Josh Branchaud has a cool python script called jekyll-post that lets you auto-generate the basics of a Jekyll blog post. This has two huge savings:
- The faster and easier it is to get started on a post, the more likely you’re going to write something, particularly if you only have a few minutes during a break.
- The semantics of how a Jekyll post is supposed to be created are precise. It’s easy to get them slightly off unless you either (a) memorize them or (b) get in the uncomfortable habit of copying and pasting them from a previous entry. The latter is really bad if you forget to change out one of the placeholder values from the copied entry. The whole thing just feels gross. Auto-generating the scaffolding guarantees this can’t happen.
Installing Josh’s python script is ambiguous if you’ve never actually done that sort of thing before. What you have to do is create a file named
jekyll-post and put that in your bash folder. If you’re not sure where your bash folder is, here’s how you can find out. Once this file is in your bash folder and you’ve made sure permissions are correct on it, you can just type that filename in a Terminal window and it’ll execute that file, along with any arguments you give it.
- I think the title should be lowercased for the page URL. I don’t like capital letters in my URLS. They look cleaner without them.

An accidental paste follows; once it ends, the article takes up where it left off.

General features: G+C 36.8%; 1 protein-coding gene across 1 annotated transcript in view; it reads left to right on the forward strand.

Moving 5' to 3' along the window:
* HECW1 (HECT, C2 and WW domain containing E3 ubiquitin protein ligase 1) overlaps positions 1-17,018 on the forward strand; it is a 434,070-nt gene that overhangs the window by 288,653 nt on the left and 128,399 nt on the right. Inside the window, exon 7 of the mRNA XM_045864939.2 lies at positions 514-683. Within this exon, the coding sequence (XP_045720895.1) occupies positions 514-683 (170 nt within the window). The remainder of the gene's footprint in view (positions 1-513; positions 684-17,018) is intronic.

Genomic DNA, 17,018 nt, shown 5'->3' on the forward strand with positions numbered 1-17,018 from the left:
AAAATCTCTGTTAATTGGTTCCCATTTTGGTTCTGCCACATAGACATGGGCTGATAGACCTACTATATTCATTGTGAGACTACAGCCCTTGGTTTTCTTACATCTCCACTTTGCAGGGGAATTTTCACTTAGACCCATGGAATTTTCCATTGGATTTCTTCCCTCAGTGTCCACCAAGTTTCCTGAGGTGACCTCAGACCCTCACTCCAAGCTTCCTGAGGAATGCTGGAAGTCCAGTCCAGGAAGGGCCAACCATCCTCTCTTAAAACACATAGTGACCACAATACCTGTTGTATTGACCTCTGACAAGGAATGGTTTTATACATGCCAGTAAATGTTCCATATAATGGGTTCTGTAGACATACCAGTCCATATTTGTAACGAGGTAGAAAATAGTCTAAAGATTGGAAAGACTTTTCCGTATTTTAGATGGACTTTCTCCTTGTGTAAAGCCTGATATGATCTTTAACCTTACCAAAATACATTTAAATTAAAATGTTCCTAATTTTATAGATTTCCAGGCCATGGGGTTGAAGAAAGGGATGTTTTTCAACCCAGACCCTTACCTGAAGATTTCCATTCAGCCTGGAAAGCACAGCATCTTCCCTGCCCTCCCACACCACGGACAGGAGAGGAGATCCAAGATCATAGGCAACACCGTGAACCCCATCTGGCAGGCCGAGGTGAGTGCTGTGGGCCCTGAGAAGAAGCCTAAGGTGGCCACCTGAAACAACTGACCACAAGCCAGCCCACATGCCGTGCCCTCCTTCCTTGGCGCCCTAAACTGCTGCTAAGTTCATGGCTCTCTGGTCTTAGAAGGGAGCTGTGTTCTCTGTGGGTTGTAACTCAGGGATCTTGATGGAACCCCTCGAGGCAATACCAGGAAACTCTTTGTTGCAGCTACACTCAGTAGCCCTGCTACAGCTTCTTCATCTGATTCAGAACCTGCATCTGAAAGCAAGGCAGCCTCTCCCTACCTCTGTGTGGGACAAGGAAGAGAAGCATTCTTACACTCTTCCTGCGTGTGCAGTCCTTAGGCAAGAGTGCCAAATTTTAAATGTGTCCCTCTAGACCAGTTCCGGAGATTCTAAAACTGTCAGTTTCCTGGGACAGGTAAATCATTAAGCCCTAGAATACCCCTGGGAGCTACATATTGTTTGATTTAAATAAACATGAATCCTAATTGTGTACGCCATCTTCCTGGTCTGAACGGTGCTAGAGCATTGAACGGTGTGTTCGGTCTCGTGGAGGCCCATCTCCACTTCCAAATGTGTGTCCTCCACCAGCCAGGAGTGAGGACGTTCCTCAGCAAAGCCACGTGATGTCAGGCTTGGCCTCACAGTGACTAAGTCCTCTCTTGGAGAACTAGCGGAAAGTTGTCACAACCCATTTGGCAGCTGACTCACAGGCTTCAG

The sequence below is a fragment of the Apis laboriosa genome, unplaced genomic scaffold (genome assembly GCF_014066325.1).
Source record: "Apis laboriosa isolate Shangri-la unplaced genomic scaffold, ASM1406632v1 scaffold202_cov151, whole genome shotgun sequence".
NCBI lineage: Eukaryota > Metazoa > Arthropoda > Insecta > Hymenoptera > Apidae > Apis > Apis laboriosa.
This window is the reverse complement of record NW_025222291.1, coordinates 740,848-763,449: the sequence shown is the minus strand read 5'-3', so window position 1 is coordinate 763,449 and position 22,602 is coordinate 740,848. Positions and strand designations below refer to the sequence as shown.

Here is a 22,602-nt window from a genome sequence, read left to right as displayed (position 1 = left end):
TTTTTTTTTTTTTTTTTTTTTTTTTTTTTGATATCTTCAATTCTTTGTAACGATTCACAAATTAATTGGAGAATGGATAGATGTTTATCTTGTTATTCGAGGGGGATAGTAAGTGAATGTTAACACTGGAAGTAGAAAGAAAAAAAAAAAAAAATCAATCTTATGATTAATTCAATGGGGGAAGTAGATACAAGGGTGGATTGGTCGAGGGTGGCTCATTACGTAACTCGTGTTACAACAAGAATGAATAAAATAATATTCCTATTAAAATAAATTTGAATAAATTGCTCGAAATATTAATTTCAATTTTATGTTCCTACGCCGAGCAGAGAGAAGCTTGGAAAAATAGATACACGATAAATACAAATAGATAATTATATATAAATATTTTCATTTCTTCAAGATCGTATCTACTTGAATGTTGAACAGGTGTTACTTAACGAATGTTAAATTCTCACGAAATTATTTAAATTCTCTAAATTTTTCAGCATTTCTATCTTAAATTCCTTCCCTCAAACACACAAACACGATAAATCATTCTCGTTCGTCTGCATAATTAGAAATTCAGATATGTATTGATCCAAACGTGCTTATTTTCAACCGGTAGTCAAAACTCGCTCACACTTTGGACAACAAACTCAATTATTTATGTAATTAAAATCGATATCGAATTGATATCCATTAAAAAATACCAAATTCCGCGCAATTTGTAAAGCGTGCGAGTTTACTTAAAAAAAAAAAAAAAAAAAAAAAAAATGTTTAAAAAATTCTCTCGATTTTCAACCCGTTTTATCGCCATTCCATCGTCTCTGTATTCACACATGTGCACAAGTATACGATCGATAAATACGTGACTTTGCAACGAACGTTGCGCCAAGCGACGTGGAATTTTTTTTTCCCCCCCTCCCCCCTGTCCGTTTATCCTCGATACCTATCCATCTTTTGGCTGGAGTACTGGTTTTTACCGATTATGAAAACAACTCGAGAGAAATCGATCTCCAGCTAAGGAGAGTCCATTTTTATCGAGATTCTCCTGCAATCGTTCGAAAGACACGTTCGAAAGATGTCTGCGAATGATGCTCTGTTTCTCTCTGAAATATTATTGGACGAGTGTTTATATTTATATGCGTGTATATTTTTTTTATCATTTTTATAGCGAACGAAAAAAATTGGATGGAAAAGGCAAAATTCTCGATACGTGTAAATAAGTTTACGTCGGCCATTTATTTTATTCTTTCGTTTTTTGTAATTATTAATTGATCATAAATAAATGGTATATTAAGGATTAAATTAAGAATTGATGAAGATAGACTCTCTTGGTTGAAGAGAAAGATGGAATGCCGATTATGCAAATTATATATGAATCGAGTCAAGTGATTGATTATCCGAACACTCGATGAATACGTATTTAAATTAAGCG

- I want the default directory to be the
_postsdirectory, not the current directory. 99% of the time, I want something in the
_postsdirectory, so why make me specify that or have to
- I don’t want all that frontmatter. This is an opinionated change but I just don’t use those variables in Jekyll posts.
Assuming I’m in my Jekyll blog’s root directory, I can write this in terminal and it creates the proper file name in the proper folder with the proper frontmatter:
$ jekyll-post "Initializing Posts in Jekyll"
To really get a streamlined process it helps to have a few extra bash commands: one to
cd to your blog root directory, one to start Jekyll, and one to open your IDE. The first two look like this:
alias blog='cd /path/to/blog/directory' alias jekyll-start='sudo bundle exec jekyll serve'
Assuming you’re using VSCode, the third one is simply
code . (notice the dot). The workflow from any Terminal window now becomes:
$ blog $ jekyll-post "Initializing Posts in Jekyll" $ jekyll-start $ # switch to a new tab, which you'll use for git, and then: $ code .
This takes roughly the time to initialize a WordPress draft. It feels roughly a thousand times better.
- The only other place you’d really want to put stuff is in the
_draftsfolder but I actually don’t like this folder. If you don’t want to publish a post, consider putting it in your
_postsfolder and not pushing the change to GitHub. Or give it a future date, push it, and Jekyll will be smart enough to refrain from showing it until the proper time. Either of these options seems more intuitive than having to move a file from one folder to another. Maybe that’s just me. ↩︎